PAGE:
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Finding Hope for the Future: Martha's Story

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In Danger of Dropping Out

A group of girls gather on a long bench under a mango tree in Yipelagu, a neighbourhood in northern Ghana. A tutor arrives and begins unpacking a bag full of workbooks and colourful learning resources. Martha, the oldest girl in the group of friends, leans over to whisper in excitement as the tutor begins a math lesson and leads the group through games and playful exercises designed to help them retain the concepts. This will be their first lesson since COVID-19 caused schools throughout the region to close more than two months beforehand.

The longer school closures went on, the more Martha and her friends gave up hope that they would ever return to the classroom. Their parents couldn’t afford to hire at-home tutors on their day labourer wages, and there was nothing for the girls to do at home except chores. Martha knew that an older girl from their community had dropped out of school before the pandemic to find work in Accra as a kayayei, a kind of porter. She was envious that the girl had her own money and was able to help support her family. Frustrated and bored, the group of friends decided to head to the city and try to find work.

“When our schools were shut down due to COVID-19, we were sad because we thought we would not return again. My friends and I planned to travel to Accra to work as kayayei to raise money for ourselves and our families.” – Martha

A Change of Direction at the Bus Station

It is estimated that more than 160,000 school-aged children in Ghana work as kayayei. Girls in major cities such as Accra, Kumasi, Tamale, Sunyani, and Takoradi spend their days carrying heavy loads of goods for shoppers and traders in exchange for small fees.

The girls who work as kayayei are often migrants with little education. They take on the role just to survive. School closures and the financial strain caused by COVID-19 forced even more children to abandon their hopes of education and go to work as kayayei.

Martha and her friends packed their jute bags and made their way to the local bus station to find work in Accra. A teacher named Alhassan noticed them and struck up a conversation. Trained through Right To Play’s Gender Responsive Education and Transformation (GREAT) program, Alhassan knew how to identify children who were at risk of going into child labour. He knew that if the girls dropped out of school now, they might never return. “When I learned about what they were going to do, I asked them to take me to their parents,” says Alhassan.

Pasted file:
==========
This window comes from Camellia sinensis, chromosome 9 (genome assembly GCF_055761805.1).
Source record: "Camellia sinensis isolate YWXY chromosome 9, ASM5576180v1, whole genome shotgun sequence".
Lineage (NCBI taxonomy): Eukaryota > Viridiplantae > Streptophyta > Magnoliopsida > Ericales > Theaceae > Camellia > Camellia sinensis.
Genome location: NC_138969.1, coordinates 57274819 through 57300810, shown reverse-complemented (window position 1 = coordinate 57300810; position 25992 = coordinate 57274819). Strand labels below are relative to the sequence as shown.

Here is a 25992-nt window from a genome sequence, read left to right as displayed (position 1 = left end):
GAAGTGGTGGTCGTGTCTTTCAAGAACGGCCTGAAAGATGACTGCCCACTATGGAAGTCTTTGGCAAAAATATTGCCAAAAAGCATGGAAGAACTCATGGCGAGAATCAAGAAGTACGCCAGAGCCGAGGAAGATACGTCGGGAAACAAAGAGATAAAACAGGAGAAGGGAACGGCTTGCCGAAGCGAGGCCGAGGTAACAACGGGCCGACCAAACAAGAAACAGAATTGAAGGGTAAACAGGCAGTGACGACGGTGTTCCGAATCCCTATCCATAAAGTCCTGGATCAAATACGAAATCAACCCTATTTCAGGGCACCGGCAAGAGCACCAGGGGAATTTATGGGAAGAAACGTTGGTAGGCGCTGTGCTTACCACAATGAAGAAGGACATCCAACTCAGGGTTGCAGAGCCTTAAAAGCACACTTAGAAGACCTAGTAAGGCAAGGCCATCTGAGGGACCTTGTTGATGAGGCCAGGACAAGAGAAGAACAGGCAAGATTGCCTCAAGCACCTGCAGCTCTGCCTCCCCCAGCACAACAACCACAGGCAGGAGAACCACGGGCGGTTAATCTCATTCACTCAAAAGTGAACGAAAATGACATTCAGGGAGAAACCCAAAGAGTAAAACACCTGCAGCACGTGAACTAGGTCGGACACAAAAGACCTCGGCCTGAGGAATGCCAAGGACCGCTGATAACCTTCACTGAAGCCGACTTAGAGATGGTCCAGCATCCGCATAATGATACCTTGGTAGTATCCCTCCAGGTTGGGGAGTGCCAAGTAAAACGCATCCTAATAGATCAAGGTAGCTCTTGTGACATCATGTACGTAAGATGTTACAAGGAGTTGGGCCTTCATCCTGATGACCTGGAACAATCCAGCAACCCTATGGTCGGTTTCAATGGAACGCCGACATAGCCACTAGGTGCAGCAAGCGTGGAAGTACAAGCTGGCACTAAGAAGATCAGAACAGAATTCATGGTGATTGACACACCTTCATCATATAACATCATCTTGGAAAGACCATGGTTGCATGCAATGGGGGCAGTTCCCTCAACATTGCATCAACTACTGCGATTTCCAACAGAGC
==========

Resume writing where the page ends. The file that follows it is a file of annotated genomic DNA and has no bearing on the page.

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When COVID-19 closed their school, Martha’s friends Abiba, Mariama, and Georgina thought they’d never return to the classroom. But, through Right To Play’s free at-home tutoring sessions, they were able to practice their math and literacy skills throughout lockdown.

Alhassan told the girls and their parents about the supplemental learning program offered by Right To Play. Active in five districts across Ghana, the supplemental learning program started in response to school closures in March 2020, engaging more than 500 volunteer teachers to bring Right To Play’s experiential learning approach to the homes of more than 4,000 children. The free at-home lessons were designed to help children practice their math and literacy skills so they could go back to school when restrictions lifted.

“The parents were pleasantly surprised to hear the news. They couldn’t believe that they would not have to pay anything for the at-home lessons,” remembers Alhassan.

The parents agreed that going to work as kayayei would not be in their daughters’ best interests, and they supported the girls to start attending weekly tutoring sessions. Martha’s mother, Ayisha, was happy that her daughter could continue learning instead of going to work. “The intervention was timely. I wouldn’t have allowed Martha to go to the city if I had known about the activities of Right To Play in the community.”

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A Right To Play-trained volunteer teacher presents Martha with a school bag and learning supplies to prepare for a return to the classroom.

Finding Hope and Sharing a Love of Learning

The girls were also thrilled that they were able to attend lessons. “When we saw the volunteer teachers at our homes, we started to be convinced that it would be possible to go back to school. The teachers were very helpful, they taught us many things including how to use vowels and consonants.”

Now that schools have started to reopen, the four friends are happy to be back in the classroom, playing with their classmates and taking their studies seriously. They’ve started a campaign to discourage other girls in the community from going to Accra and other cities to become kayayei. “Anytime we come across some friends who are planning to go into kayayei as we did, we always tell them to concentrate on their schooling since that is a good stepping stone,” says Martha.

“Anytime we come across a friend who is planning to go into kayayei, we always tell them to concentrate on their schooling because it is a good stepping stone.” – Martha

The supplemental learning support offered to Martha and her friends is part of the Gender Responsive Education and Transformation (GREAT) program, which is made possible thanks to the financial support of the Government of Canada provided through Global Affairs Canada. Active in Ghana, Mozambique and Rwanda since 2018, the GREAT program uses Right To Play's play-based learning approach to remove barriers to education, especially for girls, and to build teacher capacity to improve learning outcomes.

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